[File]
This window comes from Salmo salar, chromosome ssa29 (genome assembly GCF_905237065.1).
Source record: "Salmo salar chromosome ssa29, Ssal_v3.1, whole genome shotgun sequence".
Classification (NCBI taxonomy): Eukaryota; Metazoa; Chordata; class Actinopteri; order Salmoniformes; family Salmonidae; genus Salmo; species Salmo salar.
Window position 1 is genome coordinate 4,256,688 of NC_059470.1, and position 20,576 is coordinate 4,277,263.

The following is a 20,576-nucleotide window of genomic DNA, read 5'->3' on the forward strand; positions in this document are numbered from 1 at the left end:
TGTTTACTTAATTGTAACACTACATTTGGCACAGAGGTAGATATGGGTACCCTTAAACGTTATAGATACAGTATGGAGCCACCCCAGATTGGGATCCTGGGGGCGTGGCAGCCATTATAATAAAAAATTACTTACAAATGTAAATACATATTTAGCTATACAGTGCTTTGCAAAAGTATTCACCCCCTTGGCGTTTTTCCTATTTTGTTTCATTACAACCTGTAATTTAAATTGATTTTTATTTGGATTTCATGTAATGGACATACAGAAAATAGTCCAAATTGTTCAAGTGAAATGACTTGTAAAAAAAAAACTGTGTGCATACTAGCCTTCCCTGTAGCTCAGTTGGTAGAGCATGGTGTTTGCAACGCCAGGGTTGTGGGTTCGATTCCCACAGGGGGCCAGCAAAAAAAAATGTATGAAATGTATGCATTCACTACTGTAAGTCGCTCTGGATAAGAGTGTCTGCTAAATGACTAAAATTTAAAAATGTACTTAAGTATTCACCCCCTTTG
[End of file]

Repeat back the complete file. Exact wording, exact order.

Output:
This window comes from Salmo salar, chromosome ssa29 (genome assembly GCF_905237065.1).
Source record: "Salmo salar chromosome ssa29, Ssal_v3.1, whole genome shotgun sequence".
Classification (NCBI taxonomy): Eukaryota; Metazoa; Chordata; class Actinopteri; order Salmoniformes; family Salmonidae; genus Salmo; species Salmo salar.
Window position 1 is genome coordinate 4,256,688 of NC_059470.1, and position 20,576 is coordinate 4,277,263.

The following is a 20,576-nucleotide window of genomic DNA, read 5'->3' on the forward strand; positions in this document are numbered from 1 at the left end:
TGTTTACTTAATTGTAACACTACATTTGGCACAGAGGTAGATATGGGTACCCTTAAACGTTATAGATACAGTATGGAGCCACCCCAGATTGGGATCCTGGGGGCGTGGCAGCCATTATAATAAAAAATTACTTACAAATGTAAATACATATTTAGCTATACAGTGCTTTGCAAAAGTATTCACCCCCTTGGCGTTTTTCCTATTTTGTTTCATTACAACCTGTAATTTAAATTGATTTTTATTTGGATTTCATGTAATGGACATACAGAAAATAGTCCAAATTGTTCAAGTGAAATGACTTGTAAAAAAAAAACTGTGTGCATACTAGCCTTCCCTGTAGCTCAGTTGGTAGAGCATGGTGTTTGCAACGCCAGGGTTGTGGGTTCGATTCCCACAGGGGGCCAGCAAAAAAAAATGTATGAAATGTATGCATTCACTACTGTAAGTCGCTCTGGATAAGAGTGTCTGCTAAATGACTAAAATTTAAAAATGTACTTAAGTATTCACCCCCTTTG